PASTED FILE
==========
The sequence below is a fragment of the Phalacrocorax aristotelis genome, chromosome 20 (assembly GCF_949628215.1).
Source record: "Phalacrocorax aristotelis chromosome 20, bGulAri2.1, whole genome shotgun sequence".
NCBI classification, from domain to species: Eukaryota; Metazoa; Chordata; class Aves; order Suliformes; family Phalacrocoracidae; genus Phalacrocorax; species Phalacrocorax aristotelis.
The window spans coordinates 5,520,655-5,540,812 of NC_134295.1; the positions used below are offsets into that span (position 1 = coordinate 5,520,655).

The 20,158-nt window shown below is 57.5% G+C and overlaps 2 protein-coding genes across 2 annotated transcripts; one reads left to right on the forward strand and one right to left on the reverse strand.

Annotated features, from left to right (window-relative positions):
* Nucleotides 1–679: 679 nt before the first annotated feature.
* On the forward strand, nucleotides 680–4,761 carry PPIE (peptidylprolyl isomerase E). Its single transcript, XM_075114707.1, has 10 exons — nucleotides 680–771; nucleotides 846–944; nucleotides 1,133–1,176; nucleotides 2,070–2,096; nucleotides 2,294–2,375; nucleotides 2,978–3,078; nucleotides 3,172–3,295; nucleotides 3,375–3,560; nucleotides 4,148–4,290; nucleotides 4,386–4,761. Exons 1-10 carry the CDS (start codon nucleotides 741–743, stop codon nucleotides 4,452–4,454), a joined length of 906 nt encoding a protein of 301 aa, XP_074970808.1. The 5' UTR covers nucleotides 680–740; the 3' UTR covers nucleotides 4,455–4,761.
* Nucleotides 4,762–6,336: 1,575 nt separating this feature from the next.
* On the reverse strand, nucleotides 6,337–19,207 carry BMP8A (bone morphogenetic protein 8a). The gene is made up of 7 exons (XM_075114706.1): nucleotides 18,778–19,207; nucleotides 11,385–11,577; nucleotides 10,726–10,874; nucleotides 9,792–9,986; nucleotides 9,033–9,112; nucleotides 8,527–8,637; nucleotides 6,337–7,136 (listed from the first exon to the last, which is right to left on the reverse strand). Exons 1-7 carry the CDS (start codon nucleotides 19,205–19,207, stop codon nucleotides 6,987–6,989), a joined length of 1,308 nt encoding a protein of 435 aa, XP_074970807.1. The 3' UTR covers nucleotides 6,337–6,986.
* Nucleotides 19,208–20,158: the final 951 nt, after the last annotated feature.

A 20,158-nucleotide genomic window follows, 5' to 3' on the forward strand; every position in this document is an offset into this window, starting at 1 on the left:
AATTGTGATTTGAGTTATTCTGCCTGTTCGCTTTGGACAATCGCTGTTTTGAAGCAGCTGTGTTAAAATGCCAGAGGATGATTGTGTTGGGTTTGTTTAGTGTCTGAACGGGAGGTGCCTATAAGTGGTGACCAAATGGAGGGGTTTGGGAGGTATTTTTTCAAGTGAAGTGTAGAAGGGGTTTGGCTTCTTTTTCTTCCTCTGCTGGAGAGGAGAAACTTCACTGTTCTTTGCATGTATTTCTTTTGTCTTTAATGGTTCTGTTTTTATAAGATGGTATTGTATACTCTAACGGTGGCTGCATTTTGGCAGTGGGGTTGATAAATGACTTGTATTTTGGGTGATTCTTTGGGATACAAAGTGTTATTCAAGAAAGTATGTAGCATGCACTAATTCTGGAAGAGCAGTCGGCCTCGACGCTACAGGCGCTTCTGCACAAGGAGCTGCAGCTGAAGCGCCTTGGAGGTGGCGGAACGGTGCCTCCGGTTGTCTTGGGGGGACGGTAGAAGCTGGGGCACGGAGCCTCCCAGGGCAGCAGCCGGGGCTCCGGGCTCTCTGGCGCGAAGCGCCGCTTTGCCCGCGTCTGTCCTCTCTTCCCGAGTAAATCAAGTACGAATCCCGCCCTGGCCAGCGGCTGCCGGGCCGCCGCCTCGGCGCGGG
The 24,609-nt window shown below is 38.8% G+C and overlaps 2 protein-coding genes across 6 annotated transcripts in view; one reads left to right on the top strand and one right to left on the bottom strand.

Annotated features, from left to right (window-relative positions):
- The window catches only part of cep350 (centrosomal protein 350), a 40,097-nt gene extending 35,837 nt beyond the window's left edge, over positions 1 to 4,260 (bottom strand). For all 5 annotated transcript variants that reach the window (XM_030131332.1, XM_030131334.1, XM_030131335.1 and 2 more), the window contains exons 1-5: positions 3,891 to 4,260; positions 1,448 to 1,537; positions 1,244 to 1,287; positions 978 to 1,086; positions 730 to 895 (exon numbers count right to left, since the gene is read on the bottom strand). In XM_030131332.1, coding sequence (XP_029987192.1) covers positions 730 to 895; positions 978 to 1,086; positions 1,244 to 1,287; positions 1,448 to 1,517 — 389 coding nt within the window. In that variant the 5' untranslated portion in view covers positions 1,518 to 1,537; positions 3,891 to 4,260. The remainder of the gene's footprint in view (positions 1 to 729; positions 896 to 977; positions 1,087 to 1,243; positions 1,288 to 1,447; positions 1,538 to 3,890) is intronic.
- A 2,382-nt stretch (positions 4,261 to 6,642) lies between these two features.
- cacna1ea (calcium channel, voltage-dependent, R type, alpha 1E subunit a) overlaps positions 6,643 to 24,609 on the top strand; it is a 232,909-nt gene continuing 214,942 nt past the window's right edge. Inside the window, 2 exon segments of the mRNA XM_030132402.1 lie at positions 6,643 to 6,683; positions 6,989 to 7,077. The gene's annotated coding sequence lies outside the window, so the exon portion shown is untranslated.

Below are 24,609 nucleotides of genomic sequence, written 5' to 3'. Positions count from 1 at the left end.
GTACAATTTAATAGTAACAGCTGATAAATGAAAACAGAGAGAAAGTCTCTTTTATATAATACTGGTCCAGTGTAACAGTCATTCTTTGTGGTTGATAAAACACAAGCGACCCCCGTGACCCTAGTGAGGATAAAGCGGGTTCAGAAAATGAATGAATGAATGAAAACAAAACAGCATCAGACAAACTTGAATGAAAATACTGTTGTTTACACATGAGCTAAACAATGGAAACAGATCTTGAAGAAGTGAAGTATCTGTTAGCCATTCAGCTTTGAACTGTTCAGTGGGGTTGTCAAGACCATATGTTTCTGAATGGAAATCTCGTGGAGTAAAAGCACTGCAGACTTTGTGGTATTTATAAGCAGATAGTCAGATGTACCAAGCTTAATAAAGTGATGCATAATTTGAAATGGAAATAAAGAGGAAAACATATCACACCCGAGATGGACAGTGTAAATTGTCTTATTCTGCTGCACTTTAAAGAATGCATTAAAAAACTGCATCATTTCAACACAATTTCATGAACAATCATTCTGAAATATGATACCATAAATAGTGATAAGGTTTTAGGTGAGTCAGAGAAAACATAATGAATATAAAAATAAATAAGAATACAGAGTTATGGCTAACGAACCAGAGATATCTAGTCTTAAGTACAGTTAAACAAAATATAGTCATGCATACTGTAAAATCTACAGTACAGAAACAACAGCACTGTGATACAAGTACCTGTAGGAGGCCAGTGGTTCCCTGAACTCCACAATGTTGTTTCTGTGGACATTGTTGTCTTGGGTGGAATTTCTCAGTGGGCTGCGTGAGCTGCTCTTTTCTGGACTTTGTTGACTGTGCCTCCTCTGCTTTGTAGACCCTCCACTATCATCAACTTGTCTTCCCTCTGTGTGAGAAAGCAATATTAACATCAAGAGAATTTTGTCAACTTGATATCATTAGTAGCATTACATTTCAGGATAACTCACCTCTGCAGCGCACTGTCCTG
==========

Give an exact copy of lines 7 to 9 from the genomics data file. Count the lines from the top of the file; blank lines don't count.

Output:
* Nucleotides 1–679: 679 nt before the first annotated feature.
* On the forward strand, nucleotides 680–4,761 carry PPIE (peptidylprolyl isomerase E). Its single transcript, XM_075114707.1, has 10 exons — nucleotides 680–771; nucleotides 846–944; nucleotides 1,133–1,176; nucleotides 2,070–2,096; nucleotides 2,294–2,375; nucleotides 2,978–3,078; nucleotides 3,172–3,295; nucleotides 3,375–3,560; nucleotides 4,148–4,290; nucleotides 4,386–4,761. Exons 1-10 carry the CDS (start codon nucleotides 741–743, stop codon nucleotides 4,452–4,454), a joined length of 906 nt encoding a protein of 301 aa, XP_074970808.1. The 5' UTR covers nucleotides 680–740; the 3' UTR covers nucleotides 4,455–4,761.
* Nucleotides 4,762–6,336: 1,575 nt separating this feature from the next.